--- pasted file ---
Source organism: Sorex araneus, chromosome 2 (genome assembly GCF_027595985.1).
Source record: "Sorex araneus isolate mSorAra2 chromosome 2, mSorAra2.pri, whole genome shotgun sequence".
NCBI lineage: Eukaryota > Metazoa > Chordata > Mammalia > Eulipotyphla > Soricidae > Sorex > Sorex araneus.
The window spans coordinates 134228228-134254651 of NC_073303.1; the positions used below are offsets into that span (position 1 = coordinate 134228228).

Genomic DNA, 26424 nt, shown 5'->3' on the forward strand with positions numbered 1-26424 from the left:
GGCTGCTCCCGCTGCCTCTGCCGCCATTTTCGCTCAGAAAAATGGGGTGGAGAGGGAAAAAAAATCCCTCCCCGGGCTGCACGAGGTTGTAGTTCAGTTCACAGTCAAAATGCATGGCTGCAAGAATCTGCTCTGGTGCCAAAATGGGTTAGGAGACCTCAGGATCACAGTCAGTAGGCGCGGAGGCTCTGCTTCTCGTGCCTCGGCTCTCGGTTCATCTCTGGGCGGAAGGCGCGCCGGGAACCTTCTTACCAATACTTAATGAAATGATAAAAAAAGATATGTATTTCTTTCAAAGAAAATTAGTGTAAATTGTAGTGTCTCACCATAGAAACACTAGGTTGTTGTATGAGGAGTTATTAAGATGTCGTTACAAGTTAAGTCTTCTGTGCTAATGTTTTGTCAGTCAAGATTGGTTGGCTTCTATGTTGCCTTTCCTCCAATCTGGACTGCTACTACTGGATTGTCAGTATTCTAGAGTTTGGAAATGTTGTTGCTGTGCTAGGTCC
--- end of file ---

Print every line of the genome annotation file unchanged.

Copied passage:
Source organism: Sorex araneus, chromosome 2 (genome assembly GCF_027595985.1).
Source record: "Sorex araneus isolate mSorAra2 chromosome 2, mSorAra2.pri, whole genome shotgun sequence".
NCBI lineage: Eukaryota > Metazoa > Chordata > Mammalia > Eulipotyphla > Soricidae > Sorex > Sorex araneus.
The window spans coordinates 134228228-134254651 of NC_073303.1; the positions used below are offsets into that span (position 1 = coordinate 134228228).

Genomic DNA, 26424 nt, shown 5'->3' on the forward strand with positions numbered 1-26424 from the left:
GGCTGCTCCCGCTGCCTCTGCCGCCATTTTCGCTCAGAAAAATGGGGTGGAGAGGGAAAAAAAATCCCTCCCCGGGCTGCACGAGGTTGTAGTTCAGTTCACAGTCAAAATGCATGGCTGCAAGAATCTGCTCTGGTGCCAAAATGGGTTAGGAGACCTCAGGATCACAGTCAGTAGGCGCGGAGGCTCTGCTTCTCGTGCCTCGGCTCTCGGTTCATCTCTGGGCGGAAGGCGCGCCGGGAACCTTCTTACCAATACTTAATGAAATGATAAAAAAAGATATGTATTTCTTTCAAAGAAAATTAGTGTAAATTGTAGTGTCTCACCATAGAAACACTAGGTTGTTGTATGAGGAGTTATTAAGATGTCGTTACAAGTTAAGTCTTCTGTGCTAATGTTTTGTCAGTCAAGATTGGTTGGCTTCTATGTTGCCTTTCCTCCAATCTGGACTGCTACTACTGGATTGTCAGTATTCTAGAGTTTGGAAATGTTGTTGCTGTGCTAGGTCC